I never miss her birthday, which she always appreciates. She started doing tax returns, at first just for friends, but her practice grew. So she was out of touch during tax season, which stretched on. Then she and Jon would go on long, fabulous vacations.
A while ago, Jon had a medical emergency while they were on Malta, just before heading off on a cruise. It has changed their lives. No more travel. Valerie does not complain. She acknowledges that they have seen what she’d like to see and have lived a good life. She doesn’t mind staying close to home now, though finds COVID restrictions confining. She keeps busy in other ways. She is Jon’s care giver. She is an ardent gardener and takes wonderful care of all her plantings, some of which she has nurtured for years. When it is cold at night, she covers them, then uncovers them so they can breathe and catch the Texas sun. She waters and prunes them, sweeps the deck, takes pride in the beauty of her surroundings.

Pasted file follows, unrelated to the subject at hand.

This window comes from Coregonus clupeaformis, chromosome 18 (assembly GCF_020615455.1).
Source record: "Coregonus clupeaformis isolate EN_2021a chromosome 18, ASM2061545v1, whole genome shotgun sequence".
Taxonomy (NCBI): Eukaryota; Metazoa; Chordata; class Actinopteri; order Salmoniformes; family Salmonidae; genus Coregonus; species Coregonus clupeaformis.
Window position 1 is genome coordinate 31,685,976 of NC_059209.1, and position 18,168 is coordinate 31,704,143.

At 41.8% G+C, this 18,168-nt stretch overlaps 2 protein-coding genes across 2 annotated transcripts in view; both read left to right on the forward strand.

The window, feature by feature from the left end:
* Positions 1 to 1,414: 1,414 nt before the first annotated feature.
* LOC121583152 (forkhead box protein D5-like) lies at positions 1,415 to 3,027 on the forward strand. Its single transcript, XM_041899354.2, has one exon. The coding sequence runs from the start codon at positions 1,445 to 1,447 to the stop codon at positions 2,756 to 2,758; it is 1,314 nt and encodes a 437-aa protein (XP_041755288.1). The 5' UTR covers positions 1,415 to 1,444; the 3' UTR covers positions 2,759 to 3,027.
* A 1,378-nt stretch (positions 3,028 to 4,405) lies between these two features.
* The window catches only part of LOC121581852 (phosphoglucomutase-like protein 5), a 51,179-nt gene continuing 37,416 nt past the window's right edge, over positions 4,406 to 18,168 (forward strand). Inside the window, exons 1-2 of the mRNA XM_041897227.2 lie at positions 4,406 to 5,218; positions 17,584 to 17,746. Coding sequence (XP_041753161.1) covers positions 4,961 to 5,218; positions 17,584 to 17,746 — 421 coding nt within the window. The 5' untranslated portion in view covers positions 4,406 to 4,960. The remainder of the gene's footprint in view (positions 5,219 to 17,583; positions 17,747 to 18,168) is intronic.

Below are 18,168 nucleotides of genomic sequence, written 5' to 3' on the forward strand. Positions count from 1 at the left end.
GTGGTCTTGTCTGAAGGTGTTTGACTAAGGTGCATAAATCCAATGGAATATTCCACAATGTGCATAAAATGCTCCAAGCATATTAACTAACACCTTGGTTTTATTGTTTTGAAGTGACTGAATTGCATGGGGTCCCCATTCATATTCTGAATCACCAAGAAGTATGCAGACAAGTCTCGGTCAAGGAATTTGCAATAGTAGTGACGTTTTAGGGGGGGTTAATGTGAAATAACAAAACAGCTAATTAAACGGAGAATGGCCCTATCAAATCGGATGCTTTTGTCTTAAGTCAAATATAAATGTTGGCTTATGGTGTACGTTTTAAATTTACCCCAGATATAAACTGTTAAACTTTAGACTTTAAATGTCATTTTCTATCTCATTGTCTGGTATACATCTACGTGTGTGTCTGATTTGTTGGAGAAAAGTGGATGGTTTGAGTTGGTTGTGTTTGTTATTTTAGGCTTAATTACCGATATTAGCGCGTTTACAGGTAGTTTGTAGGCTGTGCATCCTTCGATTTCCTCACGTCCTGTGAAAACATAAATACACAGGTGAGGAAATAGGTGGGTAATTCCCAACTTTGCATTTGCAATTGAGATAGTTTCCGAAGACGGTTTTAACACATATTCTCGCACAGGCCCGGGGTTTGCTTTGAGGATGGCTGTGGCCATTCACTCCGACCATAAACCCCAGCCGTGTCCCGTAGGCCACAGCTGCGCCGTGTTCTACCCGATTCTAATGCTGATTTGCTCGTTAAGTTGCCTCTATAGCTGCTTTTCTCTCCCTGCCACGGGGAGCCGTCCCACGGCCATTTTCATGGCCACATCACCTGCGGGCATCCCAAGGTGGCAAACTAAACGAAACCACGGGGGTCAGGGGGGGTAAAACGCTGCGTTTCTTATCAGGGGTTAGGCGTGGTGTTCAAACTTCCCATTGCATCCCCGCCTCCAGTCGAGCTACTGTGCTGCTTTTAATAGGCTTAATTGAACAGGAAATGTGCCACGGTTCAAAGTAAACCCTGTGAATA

I am in constant touch during this record-breaking cold spell. She was without power for several days and I was worried about her. Her sister had power and they stayed with her, so remained safe, but worried about their own property. The cold spell has carried on too long. Her pool froze, Jon fell and was rushed to the hospital. Real-time consequences. At least she has been safe during this tragedy that I watched unfold on the news.
She used to stay in touch by texting when she felt like it. She is spontaneous and I know she cares. We say a lot in our texts.